9-11 and Why We Should Move On

The various September 11th things that I hear on the radio or see on the TV bug me. Not because I think it’s wrong to remember the dead; I don’t have a problem with the Oklahoma City bombing memorials. No, it’s because the government and the news media have managed, in seven short years, to assign a connotation to the event that does not represent the best values of this nation. We have become accustomed to a persistent reminder that “WE WERE ATTACKED!” rather than “We Mourn the Loss of our Fellow Citizens”.

This bugs me, as I mentioned. For one thing, I don’t think that America is about revenge or retribution. For another, what happens when we’ve “won” the war on terror?1 What happens to our 9-11 remembrances than? Will they fizzle out with a whimper because their raison d’etre has been eliminated?

Almost 3,000 people died and that is horrible. What would be more horrible is if we continue to use their deaths as a springboard to throw our freedoms and liberties out the door. Let’s take back the 9-11 from the fear mongers and opportunists. Let’s remember our fellow citizens as people who died for their country. As the bumper sticker says, “If you like your freedom, thank a Vet.” Let’s not change it to, “If support government control, thank 9-11.”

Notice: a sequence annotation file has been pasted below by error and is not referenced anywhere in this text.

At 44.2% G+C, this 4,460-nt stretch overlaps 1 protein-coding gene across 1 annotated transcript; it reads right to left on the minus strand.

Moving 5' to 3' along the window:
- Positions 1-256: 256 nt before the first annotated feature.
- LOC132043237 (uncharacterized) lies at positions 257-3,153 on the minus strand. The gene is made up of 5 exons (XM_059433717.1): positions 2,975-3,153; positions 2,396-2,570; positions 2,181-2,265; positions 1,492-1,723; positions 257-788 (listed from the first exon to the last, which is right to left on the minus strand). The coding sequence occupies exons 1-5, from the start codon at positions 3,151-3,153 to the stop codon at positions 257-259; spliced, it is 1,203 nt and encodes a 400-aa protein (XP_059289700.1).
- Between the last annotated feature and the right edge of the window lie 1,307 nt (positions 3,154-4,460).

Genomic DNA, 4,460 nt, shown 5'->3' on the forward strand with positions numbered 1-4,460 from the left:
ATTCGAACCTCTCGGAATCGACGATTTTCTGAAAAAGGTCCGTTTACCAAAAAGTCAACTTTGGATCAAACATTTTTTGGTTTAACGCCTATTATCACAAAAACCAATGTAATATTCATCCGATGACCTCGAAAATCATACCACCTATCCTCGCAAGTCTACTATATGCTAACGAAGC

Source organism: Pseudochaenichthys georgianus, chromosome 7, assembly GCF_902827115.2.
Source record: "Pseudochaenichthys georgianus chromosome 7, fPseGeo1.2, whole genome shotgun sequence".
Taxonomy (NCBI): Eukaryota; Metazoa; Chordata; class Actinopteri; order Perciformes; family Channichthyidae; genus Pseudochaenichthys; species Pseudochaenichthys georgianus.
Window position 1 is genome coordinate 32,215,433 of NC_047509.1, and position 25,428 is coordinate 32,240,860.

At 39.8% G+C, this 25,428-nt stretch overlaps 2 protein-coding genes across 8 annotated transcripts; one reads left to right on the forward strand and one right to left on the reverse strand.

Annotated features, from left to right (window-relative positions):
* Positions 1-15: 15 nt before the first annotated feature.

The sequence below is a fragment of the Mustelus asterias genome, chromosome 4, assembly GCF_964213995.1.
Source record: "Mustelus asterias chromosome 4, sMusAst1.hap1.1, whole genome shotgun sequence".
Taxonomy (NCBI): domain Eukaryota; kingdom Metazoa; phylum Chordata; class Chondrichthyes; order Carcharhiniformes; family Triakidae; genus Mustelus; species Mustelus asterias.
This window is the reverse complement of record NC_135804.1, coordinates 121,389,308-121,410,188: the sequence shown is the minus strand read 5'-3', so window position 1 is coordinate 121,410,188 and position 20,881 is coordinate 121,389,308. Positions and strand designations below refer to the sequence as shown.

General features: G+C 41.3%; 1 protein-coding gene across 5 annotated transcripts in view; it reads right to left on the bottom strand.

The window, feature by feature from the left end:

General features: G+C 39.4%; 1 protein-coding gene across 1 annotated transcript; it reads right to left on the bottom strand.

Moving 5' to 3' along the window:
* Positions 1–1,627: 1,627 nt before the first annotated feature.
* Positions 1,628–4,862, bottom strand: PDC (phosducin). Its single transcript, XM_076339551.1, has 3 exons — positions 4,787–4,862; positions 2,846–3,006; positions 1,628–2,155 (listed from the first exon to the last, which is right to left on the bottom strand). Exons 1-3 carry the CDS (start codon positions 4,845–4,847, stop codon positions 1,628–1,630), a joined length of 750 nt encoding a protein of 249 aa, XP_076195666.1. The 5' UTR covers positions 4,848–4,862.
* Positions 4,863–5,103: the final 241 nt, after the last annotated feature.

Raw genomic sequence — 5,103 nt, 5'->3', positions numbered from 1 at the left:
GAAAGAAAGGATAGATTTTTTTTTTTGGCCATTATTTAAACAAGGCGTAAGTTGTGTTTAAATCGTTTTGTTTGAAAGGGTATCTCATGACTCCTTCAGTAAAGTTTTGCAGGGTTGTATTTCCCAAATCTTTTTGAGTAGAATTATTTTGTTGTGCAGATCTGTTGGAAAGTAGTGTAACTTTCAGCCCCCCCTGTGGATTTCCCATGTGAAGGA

1Not that it’s possible to win the war on terror

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One Response to 9-11 and Why We Should Move On

  1. James Cronen says:

    Completely agreed.

    Certainly, 9/11 was a tragedy. A great wrong was perpetrated on this nation, and it was terrible. But there was really not much we could do about it. While I’d love to blame Bush, I don’t think he could have done much to outright prevent the attack.

    I would love to see the continued false patriotism and fashionable mourning of a horrible event replaced by outrage for our national predicament and a commitment to improving the lives of citizens. We need to stop fetishizing deaths that happened seven years ago and take constructive action to do those things in the Preamble to the Constitution: establishing justice, rather than holding suspected terrorists without charge for an indefinite amount of time; insure domestic tranquility, which I interpret to mean that the government actually listens to its citizens; provide for the common defense, which means don’t start proactively attacking nations whose policies we don’t agree with. And don’t even get me started on ‘securing the Blessings of Liberty to ourselves and our posterity’ — it’s clear that for the first time in our nation’s history, our rights are eroding rather than flourishing.

    The real irony here is that bin Laden wanted to perpetrate the downfall of America. Our citizens are doing a damn fine job of doing that themselves through the encouragement of heavy-handed politics and the propagation of needless fear.

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